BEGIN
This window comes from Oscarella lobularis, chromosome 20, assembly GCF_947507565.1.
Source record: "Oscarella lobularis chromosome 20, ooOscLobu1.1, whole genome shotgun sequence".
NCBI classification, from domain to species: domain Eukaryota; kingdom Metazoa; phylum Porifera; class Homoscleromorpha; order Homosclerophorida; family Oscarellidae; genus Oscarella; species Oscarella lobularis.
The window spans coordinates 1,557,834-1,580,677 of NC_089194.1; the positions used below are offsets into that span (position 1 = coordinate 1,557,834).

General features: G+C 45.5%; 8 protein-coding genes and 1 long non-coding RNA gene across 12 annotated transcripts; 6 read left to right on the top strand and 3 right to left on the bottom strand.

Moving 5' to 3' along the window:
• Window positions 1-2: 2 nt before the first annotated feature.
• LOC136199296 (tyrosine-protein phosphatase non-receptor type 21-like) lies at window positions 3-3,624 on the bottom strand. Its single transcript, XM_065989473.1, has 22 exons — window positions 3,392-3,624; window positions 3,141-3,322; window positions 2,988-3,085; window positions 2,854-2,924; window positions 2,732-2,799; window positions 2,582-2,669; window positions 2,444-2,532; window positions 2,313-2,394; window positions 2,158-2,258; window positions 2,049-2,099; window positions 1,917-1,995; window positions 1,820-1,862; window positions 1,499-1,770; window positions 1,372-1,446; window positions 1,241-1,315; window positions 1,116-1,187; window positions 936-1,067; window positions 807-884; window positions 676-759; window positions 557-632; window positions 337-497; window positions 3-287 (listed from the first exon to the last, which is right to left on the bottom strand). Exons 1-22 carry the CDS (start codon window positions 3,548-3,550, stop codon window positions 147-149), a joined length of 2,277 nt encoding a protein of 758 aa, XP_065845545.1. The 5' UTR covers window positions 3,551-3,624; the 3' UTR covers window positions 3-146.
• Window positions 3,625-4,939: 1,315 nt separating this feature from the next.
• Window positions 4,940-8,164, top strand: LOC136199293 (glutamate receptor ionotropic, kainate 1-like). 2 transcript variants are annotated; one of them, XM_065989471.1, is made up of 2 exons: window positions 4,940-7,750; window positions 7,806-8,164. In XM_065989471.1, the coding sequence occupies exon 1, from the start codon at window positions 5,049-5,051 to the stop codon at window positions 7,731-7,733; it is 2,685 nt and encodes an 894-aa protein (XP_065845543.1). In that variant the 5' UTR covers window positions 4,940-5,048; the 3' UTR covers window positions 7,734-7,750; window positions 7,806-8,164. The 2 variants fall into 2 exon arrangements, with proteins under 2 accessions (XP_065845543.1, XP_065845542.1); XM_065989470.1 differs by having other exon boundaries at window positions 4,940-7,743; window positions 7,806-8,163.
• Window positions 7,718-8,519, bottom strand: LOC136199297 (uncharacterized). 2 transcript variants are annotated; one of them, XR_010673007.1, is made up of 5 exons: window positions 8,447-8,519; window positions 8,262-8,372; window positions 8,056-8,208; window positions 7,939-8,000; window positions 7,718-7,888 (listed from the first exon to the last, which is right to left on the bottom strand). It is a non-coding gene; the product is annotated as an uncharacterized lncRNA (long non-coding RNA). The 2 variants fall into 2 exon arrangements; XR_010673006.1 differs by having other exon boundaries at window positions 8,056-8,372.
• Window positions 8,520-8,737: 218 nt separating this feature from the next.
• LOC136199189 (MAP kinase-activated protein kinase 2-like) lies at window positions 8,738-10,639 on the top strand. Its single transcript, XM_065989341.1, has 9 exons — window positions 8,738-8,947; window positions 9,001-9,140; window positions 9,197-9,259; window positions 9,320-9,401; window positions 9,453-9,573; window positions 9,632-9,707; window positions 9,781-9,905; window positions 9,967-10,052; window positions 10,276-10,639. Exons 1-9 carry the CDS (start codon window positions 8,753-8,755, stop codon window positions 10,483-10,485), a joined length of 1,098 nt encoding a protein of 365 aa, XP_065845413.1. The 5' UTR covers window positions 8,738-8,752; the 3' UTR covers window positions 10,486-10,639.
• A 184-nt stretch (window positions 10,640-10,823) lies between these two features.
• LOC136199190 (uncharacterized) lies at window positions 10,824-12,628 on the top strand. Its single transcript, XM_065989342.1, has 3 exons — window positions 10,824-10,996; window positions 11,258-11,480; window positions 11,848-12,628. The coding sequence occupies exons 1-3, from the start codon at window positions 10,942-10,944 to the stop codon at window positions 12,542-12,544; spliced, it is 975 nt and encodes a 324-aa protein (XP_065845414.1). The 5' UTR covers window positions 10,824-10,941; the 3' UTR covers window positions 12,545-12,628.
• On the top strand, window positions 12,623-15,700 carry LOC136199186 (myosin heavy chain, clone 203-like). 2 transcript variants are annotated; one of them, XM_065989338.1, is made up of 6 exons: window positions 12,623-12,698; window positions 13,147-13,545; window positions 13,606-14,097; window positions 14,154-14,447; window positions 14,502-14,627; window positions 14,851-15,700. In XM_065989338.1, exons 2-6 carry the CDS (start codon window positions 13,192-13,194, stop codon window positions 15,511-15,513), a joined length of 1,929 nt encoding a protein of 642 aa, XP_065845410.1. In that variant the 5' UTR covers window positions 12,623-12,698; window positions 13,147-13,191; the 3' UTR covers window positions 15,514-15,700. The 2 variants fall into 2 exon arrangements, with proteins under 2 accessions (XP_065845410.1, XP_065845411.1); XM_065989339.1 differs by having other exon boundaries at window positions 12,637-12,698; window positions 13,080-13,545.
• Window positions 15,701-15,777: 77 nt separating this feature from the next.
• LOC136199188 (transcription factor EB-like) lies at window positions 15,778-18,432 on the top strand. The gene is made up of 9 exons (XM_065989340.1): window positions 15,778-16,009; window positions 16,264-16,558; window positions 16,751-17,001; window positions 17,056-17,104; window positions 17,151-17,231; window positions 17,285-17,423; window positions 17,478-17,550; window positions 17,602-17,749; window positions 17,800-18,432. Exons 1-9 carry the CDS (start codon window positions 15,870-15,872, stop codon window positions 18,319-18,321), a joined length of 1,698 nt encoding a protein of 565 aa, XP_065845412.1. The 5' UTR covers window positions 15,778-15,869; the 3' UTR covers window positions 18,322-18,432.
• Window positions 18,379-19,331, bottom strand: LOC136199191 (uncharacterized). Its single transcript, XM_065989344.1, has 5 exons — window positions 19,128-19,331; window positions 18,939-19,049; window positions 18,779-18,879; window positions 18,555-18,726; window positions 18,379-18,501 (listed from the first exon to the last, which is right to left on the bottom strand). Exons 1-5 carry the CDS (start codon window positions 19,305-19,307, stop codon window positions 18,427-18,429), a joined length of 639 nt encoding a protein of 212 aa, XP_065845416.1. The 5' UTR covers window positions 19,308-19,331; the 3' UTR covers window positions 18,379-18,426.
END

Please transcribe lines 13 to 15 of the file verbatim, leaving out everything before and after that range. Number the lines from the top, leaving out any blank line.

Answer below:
• LOC136199189 (MAP kinase-activated protein kinase 2-like) lies at window positions 8,738-10,639 on the top strand. Its single transcript, XM_065989341.1, has 9 exons — window positions 8,738-8,947; window positions 9,001-9,140; window positions 9,197-9,259; window positions 9,320-9,401; window positions 9,453-9,573; window positions 9,632-9,707; window positions 9,781-9,905; window positions 9,967-10,052; window positions 10,276-10,639. Exons 1-9 carry the CDS (start codon window positions 8,753-8,755, stop codon window positions 10,483-10,485), a joined length of 1,098 nt encoding a protein of 365 aa, XP_065845413.1. The 5' UTR covers window positions 8,738-8,752; the 3' UTR covers window positions 10,486-10,639.
• A 184-nt stretch (window positions 10,640-10,823) lies between these two features.
• LOC136199190 (uncharacterized) lies at window positions 10,824-12,628 on the top strand. Its single transcript, XM_065989342.1, has 3 exons — window positions 10,824-10,996; window positions 11,258-11,480; window positions 11,848-12,628. The coding sequence occupies exons 1-3, from the start codon at window positions 10,942-10,944 to the stop codon at window positions 12,542-12,544; spliced, it is 975 nt and encodes a 324-aa protein (XP_065845414.1). The 5' UTR covers window positions 10,824-10,941; the 3' UTR covers window positions 12,545-12,628.